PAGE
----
Introduction from 'The Liberty of Non-Citizens: Indefinite Detention in Commonwealth Countries'
THE LIBERTY OF NON-CITIZENS: INDEFINITE DETENTION IN COMMONWEALTH COUNTRIES, Rayner Thwaites, Hart Publishing: Oxford, 2014, pp.3-34
33 Pages Posted: 6 May 2014
Date Written: April 29, 2014
The attached chapter introduces a book on the legality of indefinite detention pending removal, centred on Australia, the United Kingdom and Canada. The cases discussed in the book raise fundamental questions about the nature and extent of immigration powers, the legal position of non-citizens and counter-terrorism law and policy. The book speaks to a more general interest in determining the scope of liberty rights in democratic societies. Who can be interned to protect who from what and for what reasons?
In the introduction I outline two opposing judicial positions that define the fault lines of the debate on the legality of indefinite detention. I argue that these two models of immigration detention supply the jurisprudence with a constant pattern in the face of a diverse range of legal contexts and circumstances. This pattern amid diversity grounds the claim that more than any particular rights framework what matters are judicial understandings of the legal position of non-citizens, understandings available in each of the jurisdictions considered. I consider a developed, and influential, attempt to justify a marked hierarchy of liberty rights between citizens and non-citizens, offered by John Finnis in an article in the Law Quarterly Review. Finnis’ account makes explicit an evaluation of the judicial positions at odds with my own, providing a foil. I explain my choice of jurisdictions and introduce some of the basic differences and commonalities between them.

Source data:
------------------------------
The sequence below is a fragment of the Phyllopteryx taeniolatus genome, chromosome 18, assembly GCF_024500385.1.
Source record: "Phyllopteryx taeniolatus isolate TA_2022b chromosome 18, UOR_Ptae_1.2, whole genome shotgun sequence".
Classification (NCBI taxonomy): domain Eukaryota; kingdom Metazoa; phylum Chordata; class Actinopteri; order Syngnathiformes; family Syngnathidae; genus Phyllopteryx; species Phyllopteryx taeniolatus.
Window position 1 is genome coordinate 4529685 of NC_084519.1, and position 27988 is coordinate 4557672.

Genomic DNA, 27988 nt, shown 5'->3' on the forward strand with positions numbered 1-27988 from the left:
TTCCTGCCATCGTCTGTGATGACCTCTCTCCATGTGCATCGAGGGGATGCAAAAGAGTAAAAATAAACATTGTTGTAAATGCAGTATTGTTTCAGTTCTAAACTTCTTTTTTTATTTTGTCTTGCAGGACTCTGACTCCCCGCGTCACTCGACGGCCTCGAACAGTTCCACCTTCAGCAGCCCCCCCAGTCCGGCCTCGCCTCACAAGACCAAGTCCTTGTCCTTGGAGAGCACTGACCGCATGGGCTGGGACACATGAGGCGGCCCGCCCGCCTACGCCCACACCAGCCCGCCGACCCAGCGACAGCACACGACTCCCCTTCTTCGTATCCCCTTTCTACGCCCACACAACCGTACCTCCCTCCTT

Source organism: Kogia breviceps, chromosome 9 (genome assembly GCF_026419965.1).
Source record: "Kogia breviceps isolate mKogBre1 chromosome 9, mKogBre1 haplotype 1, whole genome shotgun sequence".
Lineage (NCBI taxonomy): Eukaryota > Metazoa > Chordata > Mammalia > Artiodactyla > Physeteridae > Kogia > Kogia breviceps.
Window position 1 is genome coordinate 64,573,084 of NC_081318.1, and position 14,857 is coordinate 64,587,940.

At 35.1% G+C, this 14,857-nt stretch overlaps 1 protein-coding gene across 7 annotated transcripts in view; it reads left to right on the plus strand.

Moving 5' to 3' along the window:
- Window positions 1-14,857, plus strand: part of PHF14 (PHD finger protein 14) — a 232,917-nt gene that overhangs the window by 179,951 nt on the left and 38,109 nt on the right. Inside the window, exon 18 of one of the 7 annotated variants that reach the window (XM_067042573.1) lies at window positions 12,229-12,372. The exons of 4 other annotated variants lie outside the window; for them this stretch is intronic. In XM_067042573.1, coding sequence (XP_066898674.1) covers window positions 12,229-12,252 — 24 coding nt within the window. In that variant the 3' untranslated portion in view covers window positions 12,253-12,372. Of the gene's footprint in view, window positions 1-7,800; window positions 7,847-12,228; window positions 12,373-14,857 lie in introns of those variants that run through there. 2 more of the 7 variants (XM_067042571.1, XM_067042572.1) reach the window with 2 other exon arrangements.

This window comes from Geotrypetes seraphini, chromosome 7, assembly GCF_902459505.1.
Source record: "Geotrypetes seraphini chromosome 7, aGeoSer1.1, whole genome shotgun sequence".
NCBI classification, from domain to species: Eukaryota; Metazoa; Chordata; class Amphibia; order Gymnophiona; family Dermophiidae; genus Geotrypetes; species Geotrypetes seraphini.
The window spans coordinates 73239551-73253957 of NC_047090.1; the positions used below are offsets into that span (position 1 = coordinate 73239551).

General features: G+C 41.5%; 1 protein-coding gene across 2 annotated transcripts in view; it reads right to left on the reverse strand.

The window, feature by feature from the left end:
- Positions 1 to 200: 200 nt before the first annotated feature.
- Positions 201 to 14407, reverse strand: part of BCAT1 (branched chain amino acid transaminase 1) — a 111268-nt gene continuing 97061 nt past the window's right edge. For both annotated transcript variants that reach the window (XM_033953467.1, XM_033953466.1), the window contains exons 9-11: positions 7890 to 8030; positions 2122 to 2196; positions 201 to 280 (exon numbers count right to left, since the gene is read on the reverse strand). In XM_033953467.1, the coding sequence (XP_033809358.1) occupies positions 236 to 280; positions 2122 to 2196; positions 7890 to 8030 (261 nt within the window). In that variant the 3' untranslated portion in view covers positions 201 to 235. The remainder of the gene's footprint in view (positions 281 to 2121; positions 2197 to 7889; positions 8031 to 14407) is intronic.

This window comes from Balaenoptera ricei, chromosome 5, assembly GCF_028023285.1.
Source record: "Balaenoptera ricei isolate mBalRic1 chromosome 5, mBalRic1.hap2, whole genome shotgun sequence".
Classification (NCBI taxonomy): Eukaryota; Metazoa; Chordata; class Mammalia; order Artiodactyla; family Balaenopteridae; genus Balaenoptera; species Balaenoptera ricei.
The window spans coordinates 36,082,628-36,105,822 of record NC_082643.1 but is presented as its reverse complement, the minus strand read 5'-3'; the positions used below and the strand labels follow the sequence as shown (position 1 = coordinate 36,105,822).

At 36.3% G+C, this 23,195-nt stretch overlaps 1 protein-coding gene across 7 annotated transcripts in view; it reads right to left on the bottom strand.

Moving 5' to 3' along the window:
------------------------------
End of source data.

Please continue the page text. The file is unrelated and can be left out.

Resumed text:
Keywords: Indefinite detention, immigration detention, preventive detention, national security, Zadvydas, rights of non-citizens, equality, statutory purposes, proportionality, the Commonwealth, John Finnis, comparative public law, Australia, United Kingdom, Canada, Al-Kateb, Belmarsh, Charkaoui
JEL Classification: K10, K30, K33
Suggested Citation: Suggested Citation